## Methods

#### Sample collection.

Tarter and Keuter (2008) describe how 92 cordon pruned vines had been selected from each of five blocks of vines. These 460 sampled vines, all located in the Napa Valley, were grown on two *Vitis vinifera* ‘Cabernet Sauvignon’ blocks designated as CS1 and CS2, two ‘Merlot’ blocks, ME1 and ME2, and a ‘Chardonnay’ block, CH. All blocks contained spur-pruned cordon vines trained to a vertically shoot positioned system. Pre-harvest collection dates (Stage 35 according to Eichhorn and Lorentz classification as cited by Coombe, 1995) were: 21 and 22 July for CS1; 1, 7, and 8 Aug. for CS2; 3 and 5 Aug. for ME1; 24 and 26 Aug. for ME2; and 17 to 19 Aug. for CH. Dates chosen for midseason cluster removal were selected to satisfy two conditions. The first was to select clusters from CS1 and CS2 when, in the light of past experience, these clusters' weights could be expected to assume values approximately equal to half of what they would have been at harvest. The second condition was to take midseason measurements from all five blocks in as short a time interval as was practical.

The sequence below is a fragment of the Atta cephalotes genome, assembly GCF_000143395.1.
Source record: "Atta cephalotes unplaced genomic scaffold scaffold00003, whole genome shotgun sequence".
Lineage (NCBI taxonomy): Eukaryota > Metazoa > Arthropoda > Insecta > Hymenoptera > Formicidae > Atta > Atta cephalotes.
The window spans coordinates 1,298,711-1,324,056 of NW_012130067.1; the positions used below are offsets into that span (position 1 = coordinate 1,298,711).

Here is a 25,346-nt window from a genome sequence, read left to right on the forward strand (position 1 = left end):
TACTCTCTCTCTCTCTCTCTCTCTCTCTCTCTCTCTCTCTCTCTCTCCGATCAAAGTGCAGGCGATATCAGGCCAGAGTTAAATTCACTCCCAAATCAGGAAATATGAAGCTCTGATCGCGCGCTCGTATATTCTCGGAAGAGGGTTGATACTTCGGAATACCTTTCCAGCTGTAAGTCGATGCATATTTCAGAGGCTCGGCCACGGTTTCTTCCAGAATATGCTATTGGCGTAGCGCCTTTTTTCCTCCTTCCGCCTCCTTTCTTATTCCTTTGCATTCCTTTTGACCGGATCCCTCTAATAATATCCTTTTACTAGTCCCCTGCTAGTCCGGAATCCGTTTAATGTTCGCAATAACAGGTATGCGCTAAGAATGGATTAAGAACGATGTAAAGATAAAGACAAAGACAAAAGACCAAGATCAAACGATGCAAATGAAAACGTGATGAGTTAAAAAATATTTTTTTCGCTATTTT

The vines in CS1, ME1, and CS2 had bilateral cordons, and ME2 as well as CH had unilateral cordons. ME2 was planted in 1995 with 1.54 m by 2.13-m spacing with 121 rows oriented northeast/southwest, each with between 12 and 131 vines (9989 vines total). Vines were on 110R rootstock. CS2 was planted in 2001 with 1.54 m by 1.83-m spacing and 89 rows oriented northeast/southwest, each with between 87 and 94 vines (8830 vines total). CH was planted in 1991 with 1.54 m by 2.13-m spacing and 82 rows oriented east/west, each with between four and 162 vines (9596 vines total). The rootstock for both CS2 and CH was 101-14.